Marjorie Radlo-Zandi Contributor
Marjorie Radlo-Zandi is an entrepreneur, board member, mentor to startups and angel investor who shows early-stage businesses how to build and successfully scale their businesses.
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In more than two decades as an angel investor and early-stage company scout, I’ve met with hundreds of entrepreneurs seeking funds and sat through an equal number of slide deck pitches.
You could say I’ve seen it all. From my point of view as an angel investor and former entrepreneur, here are five essential factors I look for when considering my next investment.
Offer a game-changer that stands out
To attract the right angel investor, make sure to present a compelling technology or product offering that solves a critical customer problem. Be sure to showcase your unique competitive advantage — an incremental improvement over the competition is not a winning formula for attracting investment.
Include key market metrics such as TAM, SAM and SOM. TAM (total addressable market) is the total revenue possible if a product or service were to achieve 100% market share. TAM answers the question of who would theoretically buy your product or service. It describes the total revenues a company could make if it had an all-encompassing monopoly with total market share for its product or service.
The TAM for the non-alcoholic beverage category, among the many categories where I invest, takes in the total worldwide non-alcoholic beverage market, looks at all revenues from beverage purchases, imagines sales in all countries in the world, and assumes no competition except tap water. SAM (service addressable market) is the TAM segment within geographical reach that you can target with your products or services. Lastly, SOM would be the share of the market that a company could capture over time.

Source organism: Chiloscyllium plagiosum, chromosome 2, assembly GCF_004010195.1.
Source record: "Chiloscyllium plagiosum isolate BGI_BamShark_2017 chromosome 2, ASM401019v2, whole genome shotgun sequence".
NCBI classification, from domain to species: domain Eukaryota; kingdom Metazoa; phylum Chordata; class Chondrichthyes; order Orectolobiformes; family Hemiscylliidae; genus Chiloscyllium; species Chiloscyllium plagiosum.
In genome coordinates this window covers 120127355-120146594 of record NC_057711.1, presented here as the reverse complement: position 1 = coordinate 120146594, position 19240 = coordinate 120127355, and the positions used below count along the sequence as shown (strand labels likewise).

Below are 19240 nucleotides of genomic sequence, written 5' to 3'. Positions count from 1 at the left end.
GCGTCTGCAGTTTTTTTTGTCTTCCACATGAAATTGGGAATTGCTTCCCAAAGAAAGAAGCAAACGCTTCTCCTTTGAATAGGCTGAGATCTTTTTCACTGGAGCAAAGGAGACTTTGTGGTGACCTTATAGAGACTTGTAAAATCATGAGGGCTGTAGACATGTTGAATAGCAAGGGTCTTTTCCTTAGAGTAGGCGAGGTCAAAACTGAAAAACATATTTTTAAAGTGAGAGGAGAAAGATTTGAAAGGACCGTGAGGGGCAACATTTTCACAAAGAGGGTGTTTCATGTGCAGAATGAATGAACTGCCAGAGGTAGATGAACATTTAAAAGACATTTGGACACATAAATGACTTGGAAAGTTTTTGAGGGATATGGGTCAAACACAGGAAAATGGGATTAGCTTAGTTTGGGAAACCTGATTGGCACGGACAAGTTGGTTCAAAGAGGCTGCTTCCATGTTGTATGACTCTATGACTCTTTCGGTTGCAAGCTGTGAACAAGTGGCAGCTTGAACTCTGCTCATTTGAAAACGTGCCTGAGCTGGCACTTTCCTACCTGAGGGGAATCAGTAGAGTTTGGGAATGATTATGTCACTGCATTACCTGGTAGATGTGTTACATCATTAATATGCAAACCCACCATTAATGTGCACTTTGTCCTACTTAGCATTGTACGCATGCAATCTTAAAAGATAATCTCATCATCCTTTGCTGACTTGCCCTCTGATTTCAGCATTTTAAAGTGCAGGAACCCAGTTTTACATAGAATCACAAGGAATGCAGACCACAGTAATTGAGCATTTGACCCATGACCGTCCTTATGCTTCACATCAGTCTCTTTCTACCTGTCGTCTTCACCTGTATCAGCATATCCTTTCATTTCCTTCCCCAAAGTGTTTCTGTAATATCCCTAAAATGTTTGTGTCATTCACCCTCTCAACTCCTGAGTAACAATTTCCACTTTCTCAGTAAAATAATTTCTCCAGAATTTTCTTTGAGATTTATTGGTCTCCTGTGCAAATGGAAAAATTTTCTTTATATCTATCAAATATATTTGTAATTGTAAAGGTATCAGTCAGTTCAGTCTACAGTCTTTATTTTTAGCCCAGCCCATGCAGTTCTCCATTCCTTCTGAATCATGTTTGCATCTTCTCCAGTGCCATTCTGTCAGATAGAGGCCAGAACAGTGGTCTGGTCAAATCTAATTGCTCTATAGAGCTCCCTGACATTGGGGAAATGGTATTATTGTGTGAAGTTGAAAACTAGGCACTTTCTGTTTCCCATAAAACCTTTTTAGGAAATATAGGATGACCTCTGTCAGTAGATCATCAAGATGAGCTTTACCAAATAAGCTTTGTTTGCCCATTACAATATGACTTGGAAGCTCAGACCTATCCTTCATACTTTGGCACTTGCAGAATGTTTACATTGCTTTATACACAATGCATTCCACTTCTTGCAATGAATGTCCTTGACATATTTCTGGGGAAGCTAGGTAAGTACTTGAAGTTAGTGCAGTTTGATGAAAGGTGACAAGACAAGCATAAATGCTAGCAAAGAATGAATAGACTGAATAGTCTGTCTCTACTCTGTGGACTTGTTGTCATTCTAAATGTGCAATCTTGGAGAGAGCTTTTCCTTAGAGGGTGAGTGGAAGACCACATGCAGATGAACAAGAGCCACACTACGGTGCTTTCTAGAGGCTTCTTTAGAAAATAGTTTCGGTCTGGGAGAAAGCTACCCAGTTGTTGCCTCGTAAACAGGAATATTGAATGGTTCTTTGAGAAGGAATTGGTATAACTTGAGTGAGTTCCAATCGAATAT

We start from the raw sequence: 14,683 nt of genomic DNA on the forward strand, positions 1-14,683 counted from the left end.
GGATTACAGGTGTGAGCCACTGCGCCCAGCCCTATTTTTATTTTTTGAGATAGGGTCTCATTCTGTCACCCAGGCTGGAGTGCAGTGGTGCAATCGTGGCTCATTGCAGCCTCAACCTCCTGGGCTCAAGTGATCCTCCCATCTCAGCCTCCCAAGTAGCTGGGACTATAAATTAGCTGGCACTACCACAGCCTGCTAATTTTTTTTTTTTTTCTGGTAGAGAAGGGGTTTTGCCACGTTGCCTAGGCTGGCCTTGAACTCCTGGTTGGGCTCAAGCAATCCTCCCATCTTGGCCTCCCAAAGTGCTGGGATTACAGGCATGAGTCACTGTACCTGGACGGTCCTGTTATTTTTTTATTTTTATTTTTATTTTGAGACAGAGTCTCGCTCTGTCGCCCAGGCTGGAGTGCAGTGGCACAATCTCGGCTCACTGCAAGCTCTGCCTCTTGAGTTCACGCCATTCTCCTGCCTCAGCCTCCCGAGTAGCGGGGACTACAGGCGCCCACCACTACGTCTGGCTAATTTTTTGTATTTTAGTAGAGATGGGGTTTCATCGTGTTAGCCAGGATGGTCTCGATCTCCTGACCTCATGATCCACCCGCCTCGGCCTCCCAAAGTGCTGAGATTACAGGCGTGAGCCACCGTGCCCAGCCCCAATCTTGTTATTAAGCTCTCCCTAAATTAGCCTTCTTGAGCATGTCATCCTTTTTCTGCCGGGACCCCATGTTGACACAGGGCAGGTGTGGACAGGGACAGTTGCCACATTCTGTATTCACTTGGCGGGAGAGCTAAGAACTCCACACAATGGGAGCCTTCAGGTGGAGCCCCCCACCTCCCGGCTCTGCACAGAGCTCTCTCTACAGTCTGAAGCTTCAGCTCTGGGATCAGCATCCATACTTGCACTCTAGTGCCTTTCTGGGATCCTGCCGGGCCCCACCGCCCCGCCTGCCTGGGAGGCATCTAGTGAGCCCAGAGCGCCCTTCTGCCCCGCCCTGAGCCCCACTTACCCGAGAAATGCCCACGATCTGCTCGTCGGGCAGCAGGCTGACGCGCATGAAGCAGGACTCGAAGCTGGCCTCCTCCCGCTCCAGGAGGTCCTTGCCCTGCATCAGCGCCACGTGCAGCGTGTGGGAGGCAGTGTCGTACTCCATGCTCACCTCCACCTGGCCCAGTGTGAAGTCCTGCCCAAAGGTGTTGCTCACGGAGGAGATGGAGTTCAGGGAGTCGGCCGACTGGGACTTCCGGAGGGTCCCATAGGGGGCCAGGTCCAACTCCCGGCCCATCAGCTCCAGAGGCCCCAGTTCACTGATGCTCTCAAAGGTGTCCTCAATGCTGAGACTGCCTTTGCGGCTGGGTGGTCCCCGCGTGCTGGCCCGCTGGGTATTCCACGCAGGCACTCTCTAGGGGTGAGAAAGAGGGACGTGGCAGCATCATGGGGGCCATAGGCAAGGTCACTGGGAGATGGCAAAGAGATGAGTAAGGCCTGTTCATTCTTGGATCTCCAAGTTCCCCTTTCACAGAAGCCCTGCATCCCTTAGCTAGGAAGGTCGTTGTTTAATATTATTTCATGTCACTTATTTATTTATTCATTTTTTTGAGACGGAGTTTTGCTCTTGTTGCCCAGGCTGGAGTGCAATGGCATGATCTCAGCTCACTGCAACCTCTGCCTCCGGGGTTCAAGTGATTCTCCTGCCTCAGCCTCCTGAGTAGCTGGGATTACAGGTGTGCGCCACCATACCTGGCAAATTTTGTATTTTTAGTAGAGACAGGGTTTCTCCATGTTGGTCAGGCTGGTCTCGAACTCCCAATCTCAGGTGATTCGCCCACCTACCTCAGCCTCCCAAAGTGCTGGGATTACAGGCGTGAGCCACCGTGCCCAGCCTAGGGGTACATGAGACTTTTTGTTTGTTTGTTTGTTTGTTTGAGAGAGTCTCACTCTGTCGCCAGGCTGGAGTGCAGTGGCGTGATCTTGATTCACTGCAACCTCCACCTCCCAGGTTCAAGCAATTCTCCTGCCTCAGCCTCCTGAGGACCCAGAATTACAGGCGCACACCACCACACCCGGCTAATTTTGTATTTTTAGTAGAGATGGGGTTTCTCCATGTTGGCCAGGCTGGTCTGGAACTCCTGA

Present solid financials
When presenting to angels, it’s critical to show proof of concept, traction with regards product/service development, and revenues. Knowing your company’s financial condition and presenting your numbers to investors is paramount, as is making sure the past and current numbers you present are accurate.
Investors want to see top line, gross margin and net profit margin. Don’t be tempted to overstate or hide trouble spots; it’s a huge red flag that investors will see through, sinking your prospects of attaining investment.
Founders have a tendency to peg a much higher valuation to their company in a good economy. Resist the temptation! Marjorie Radlo-Zandi
Case in point: Two venture capital groups recently pulled out of a game-changing SaaS company investment because the founder radically inflated financials and misrepresented the product development stage.
Have a realistic five-year projection that includes profit and loss – a mid-level projection that isn’t too optimistic or too conservative is best. These financial projections give investors a look into the future of your business sales, cost of goods, operating expenses and bottom line income. They become a collection of estimations and forecasts that give a data-backed view of your company’s financial future.